(In response to Ron’s post “Business Planning Is Pointless”)
Despite our longstanding friendship and work together as co-authors, I must weigh in with Alan Gleeson on this topic and argue (mostly) against you (I always did this anyway, so what’s new!).
I agree that it is increasingly difficult to predict the future, to know where opportunities, challenges or threats will come from, and to determine how best to move one’s company forward.
But that doesn’t mean that planning is pointless – as Alan points, rather the reverse is true – more planning is needed.
My experience is that most entrepreneurs find writing a business plan to be one of the hardest things they have to do in the journey of starting a business – and so they avoid it for as long as possible, until it becomes absolutely inescapable and incredibly urgent. And then the resulting pressure is used as the excuse for a poor quality output.
And, yes, there is a skill in writing a business plan – in communicating in this very rigid format – that most entrepreneurs lack, not having had previous experience of this kind of communication.
But the real, deep down, core reason that entrepreneurs have problems in writing a business plan is that they haven’t done enough thinking and planning to be able to write anything down – let alone a complete business plan!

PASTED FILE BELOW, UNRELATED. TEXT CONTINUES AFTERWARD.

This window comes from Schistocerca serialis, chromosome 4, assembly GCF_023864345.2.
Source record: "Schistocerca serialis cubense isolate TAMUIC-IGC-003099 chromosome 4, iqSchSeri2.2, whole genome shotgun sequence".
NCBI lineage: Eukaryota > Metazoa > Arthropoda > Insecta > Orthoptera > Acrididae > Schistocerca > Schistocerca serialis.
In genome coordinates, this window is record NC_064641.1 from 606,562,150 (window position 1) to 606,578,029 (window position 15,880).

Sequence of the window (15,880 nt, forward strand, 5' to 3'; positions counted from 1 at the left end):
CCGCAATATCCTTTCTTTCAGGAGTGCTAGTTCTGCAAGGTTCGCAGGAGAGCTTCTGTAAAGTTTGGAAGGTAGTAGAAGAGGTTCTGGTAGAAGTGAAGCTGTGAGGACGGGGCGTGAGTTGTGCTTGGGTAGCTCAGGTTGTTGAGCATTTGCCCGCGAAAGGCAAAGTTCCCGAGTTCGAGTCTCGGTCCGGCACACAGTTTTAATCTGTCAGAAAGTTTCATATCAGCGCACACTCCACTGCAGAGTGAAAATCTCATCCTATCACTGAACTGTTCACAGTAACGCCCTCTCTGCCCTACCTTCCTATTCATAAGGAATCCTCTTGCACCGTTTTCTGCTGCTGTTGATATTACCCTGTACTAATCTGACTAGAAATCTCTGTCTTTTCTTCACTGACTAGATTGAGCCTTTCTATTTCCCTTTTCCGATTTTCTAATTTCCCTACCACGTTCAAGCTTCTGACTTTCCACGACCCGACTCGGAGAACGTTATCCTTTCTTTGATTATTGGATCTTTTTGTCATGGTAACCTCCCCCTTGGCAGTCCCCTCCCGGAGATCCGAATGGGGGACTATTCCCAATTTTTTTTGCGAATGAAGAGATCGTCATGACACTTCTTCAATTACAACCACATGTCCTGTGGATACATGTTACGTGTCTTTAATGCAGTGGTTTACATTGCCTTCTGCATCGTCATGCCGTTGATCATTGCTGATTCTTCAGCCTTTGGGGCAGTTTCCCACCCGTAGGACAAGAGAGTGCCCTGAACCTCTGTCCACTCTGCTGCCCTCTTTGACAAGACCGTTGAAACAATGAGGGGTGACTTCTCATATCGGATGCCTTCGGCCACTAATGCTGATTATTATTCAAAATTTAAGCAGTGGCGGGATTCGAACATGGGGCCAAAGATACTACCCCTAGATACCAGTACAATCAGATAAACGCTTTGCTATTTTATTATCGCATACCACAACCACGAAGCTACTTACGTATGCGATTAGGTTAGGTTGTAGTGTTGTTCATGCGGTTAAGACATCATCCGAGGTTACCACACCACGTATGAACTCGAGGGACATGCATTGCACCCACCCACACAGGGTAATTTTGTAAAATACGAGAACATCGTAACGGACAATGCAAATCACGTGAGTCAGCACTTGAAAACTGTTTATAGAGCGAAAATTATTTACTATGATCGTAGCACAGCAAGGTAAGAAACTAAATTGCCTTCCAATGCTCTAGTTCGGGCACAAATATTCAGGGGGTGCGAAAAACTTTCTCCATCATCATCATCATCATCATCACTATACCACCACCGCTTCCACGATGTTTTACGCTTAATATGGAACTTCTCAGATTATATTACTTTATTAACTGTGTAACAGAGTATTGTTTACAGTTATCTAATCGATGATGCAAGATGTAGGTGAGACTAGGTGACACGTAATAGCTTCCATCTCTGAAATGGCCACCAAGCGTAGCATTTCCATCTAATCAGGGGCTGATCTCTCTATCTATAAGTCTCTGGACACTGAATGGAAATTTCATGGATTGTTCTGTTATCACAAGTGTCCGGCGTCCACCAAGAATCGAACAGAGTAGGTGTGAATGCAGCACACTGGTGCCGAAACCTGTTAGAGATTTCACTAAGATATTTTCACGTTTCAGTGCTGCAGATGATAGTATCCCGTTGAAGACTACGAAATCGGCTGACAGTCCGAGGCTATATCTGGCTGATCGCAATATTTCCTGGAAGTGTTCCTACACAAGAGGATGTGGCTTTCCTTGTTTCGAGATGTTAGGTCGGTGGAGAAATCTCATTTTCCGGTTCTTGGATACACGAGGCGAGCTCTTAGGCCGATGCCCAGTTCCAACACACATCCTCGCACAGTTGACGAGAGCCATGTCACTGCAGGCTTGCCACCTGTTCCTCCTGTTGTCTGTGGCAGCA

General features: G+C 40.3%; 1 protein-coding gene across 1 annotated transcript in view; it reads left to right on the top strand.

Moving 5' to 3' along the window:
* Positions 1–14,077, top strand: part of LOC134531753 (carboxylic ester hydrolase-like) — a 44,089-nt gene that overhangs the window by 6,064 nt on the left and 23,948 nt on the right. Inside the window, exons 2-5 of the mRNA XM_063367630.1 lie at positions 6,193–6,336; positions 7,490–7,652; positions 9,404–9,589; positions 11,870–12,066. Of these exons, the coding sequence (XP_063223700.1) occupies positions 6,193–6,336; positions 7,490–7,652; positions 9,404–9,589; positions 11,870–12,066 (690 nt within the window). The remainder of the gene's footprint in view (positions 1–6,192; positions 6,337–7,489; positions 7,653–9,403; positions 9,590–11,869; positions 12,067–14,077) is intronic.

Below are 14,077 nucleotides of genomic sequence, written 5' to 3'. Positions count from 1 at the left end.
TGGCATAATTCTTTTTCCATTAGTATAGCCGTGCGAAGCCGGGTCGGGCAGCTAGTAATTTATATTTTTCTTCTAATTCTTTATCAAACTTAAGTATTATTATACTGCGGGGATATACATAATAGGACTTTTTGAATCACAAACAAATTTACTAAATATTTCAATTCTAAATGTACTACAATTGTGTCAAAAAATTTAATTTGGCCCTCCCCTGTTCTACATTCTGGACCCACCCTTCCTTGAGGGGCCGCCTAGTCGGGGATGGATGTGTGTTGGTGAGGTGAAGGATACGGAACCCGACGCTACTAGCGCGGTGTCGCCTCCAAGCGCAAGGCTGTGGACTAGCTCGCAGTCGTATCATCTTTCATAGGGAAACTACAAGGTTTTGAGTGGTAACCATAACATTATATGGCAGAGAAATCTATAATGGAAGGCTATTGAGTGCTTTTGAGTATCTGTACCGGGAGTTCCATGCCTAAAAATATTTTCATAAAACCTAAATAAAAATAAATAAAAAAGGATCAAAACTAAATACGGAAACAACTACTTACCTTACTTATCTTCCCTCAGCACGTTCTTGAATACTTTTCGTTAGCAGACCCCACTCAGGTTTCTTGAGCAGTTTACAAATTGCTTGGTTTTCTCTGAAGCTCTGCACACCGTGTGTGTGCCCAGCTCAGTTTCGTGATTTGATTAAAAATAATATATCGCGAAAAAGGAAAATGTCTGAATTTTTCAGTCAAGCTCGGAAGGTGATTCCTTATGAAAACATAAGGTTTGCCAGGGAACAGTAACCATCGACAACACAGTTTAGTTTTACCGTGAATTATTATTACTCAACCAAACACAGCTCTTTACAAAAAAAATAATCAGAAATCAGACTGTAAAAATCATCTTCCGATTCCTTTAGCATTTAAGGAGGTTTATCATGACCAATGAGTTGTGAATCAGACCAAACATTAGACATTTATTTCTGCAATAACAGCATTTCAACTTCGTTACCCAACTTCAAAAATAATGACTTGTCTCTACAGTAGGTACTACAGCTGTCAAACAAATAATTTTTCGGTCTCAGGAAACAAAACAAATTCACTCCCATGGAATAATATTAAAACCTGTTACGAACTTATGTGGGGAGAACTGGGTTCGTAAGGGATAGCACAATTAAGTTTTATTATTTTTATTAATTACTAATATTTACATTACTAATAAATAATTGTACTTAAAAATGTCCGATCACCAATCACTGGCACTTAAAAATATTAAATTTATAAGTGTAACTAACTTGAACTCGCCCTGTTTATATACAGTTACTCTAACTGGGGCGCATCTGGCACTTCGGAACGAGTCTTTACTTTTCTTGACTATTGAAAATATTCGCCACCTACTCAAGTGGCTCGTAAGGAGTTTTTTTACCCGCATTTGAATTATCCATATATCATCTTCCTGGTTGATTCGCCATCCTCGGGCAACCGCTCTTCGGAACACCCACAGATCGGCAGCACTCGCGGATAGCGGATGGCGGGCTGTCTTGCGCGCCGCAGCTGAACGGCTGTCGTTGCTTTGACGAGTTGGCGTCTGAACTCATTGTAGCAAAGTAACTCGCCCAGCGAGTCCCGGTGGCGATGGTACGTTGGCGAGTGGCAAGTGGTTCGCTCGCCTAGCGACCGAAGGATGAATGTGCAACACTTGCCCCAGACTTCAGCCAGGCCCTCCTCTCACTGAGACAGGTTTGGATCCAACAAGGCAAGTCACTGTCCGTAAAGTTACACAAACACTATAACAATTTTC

And that’s why our books focus on a step-by-step approach. I always likened our approach to business planning to “painting by numbers” – the result might not be beautiful or win any prizes but, by colouring within the lines, you end up with something recognisable. If you are an artist, with the special skills of a Picasso or Mozart, then you don’t need lessons or a step-by-step approach. Sadly, most of us are not artists.
Tim Berry, founder of Palo Alto Software (Alan’s company), once said: “Business plan is a verb”. Note “business plan”, not the expected “business planning”.
I agree with your call for action, for immediate short-term movement – there’s far too much procrastination among would-be entrepreneurs, who sometimes wait for other people to shoulder the load for them and pull them through to success (this is a separate rant: I think we have replaced a grants-dependency with a permission-dependency). But movement in which direction? How far? Why? At the cost of what resources? Which will be acquired from where? With what result? These are the questions that business planning tries to answer.
And just because we are not good at (or, dare I say it, too lazy to do) the work involved in business planning is not a reason for substituting immediate action for business planning. All that does is provide a smokescreen of apparent activity.
I give the last word to my pension broker, Ted Dwyer of City Life in Cork: “The main advantage of not planning is that failure comes as a complete surprise, and is not preceded by ay period of anxiety or worry”.
Post by Brian O’Kane, Managing director OAK TREE PRESS